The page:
The everyday blog of Richard Bartle.
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4:12pm on Friday, 14th January, 2011:
We had a staff meeting today.
The first half was spent telling us how we only need to double our student numbers for the
department school to break even, which might actually be possible if we weren't already at the maximum we're allowed to recruit under the university's capping system.
The second half was bits and bobs from various committee chairs and section heads, one of which concerned feedback. Apparently, we don't get very good marks from our students in the National Student Survey when it comes to feedback. In part, this is because when we do give feedback, our students don't always recognise it unless we say "this is feedback — did you hear that? THIS IS FEEDBACK!" at them. However, it's also to do with handing them their feedback late.
This is something that is going to happen with my CE217 feedback. Term starts on Monday, and I still have 11 projects to mark. I estimate that it'll be another two weeks before I clear them, given that I'm now having to prepare and present lectures again and supervise my supervisees. This means the students will all get their feedback late.
I wonder, though, whether they would have preferred to get their work back as I marked it? At the moment, no-one gets anything until I've marked all the assignments, meaning they're all late. Actually, though, I could have given over half the students their assignments back by now if I sent them out as soon as I was finished. The mean time of receipt would be much earlier than the last time. Yes, some people would have to wait, but the way it works at the moment everyone has to wait. That's not so much fair as equally unfair.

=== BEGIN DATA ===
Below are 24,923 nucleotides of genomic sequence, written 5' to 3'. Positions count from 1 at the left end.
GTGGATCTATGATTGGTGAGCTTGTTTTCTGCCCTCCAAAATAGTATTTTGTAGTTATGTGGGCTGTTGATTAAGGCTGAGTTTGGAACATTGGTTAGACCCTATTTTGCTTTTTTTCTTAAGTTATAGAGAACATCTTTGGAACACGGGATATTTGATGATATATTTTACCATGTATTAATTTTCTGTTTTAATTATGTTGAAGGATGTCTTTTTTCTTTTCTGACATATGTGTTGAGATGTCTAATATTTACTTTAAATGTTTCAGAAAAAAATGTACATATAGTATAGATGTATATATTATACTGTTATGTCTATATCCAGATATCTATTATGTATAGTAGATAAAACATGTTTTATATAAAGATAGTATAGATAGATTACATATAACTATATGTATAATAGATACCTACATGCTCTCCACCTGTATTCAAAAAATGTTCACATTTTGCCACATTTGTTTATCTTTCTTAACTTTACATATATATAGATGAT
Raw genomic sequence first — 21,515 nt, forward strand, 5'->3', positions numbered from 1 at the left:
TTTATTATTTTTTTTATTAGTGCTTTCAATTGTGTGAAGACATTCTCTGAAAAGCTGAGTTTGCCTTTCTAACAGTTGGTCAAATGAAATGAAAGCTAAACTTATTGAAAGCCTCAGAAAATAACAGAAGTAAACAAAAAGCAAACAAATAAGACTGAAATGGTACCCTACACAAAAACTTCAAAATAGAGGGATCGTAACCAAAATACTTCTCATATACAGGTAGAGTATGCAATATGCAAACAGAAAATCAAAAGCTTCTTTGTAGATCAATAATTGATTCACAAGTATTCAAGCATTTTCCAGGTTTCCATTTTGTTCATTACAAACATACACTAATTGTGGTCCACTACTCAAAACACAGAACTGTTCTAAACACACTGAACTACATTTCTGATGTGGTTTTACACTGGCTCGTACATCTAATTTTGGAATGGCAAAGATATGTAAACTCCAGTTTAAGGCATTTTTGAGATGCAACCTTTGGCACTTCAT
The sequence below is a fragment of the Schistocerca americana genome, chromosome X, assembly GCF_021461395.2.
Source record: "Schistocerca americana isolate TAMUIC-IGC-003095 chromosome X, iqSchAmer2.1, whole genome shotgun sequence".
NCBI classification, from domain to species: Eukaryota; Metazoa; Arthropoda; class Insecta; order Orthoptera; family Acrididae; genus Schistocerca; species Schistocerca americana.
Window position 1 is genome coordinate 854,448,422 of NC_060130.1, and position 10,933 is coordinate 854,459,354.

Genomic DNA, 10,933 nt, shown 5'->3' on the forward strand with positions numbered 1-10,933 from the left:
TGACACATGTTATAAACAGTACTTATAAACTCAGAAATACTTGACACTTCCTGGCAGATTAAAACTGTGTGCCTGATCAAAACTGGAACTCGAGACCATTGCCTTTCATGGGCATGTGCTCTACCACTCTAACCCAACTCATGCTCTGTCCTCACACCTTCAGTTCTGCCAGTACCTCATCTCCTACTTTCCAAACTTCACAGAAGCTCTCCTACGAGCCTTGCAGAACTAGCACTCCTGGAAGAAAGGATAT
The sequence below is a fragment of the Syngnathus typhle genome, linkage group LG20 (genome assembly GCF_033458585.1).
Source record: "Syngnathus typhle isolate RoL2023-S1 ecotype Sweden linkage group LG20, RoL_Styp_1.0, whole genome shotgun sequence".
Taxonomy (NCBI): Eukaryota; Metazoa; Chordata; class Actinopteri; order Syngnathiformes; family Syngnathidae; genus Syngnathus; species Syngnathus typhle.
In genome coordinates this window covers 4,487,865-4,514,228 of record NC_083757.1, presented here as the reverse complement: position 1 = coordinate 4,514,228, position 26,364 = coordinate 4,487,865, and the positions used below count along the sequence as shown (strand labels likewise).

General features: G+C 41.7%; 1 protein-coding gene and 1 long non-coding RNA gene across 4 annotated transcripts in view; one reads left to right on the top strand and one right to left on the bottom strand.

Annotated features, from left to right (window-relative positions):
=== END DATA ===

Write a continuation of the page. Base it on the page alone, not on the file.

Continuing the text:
I asked if it was allowed, but was told no.
I also collared the two members of staff who are second-marking four of my final-year project supervisees. On Monday, these students are due to get the marks back for the interim report they handed in before Christmas. I marked the 8 I had to mark the very next day, but I can't hand in my marks alone, I have to hand in a consolidated mark agreed with the second assessor. I will get into trouble if I don't. However, neither of the second assessors had actually got around to reading the interim reports, let alone marking them. As a result, I'm going to be in hot water.
Sometimes, when students complain about lack of feedback, it's because they genuinely don't get any feedback...
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Copyright © 2011 Richard Bartle (firstname.lastname@example.org).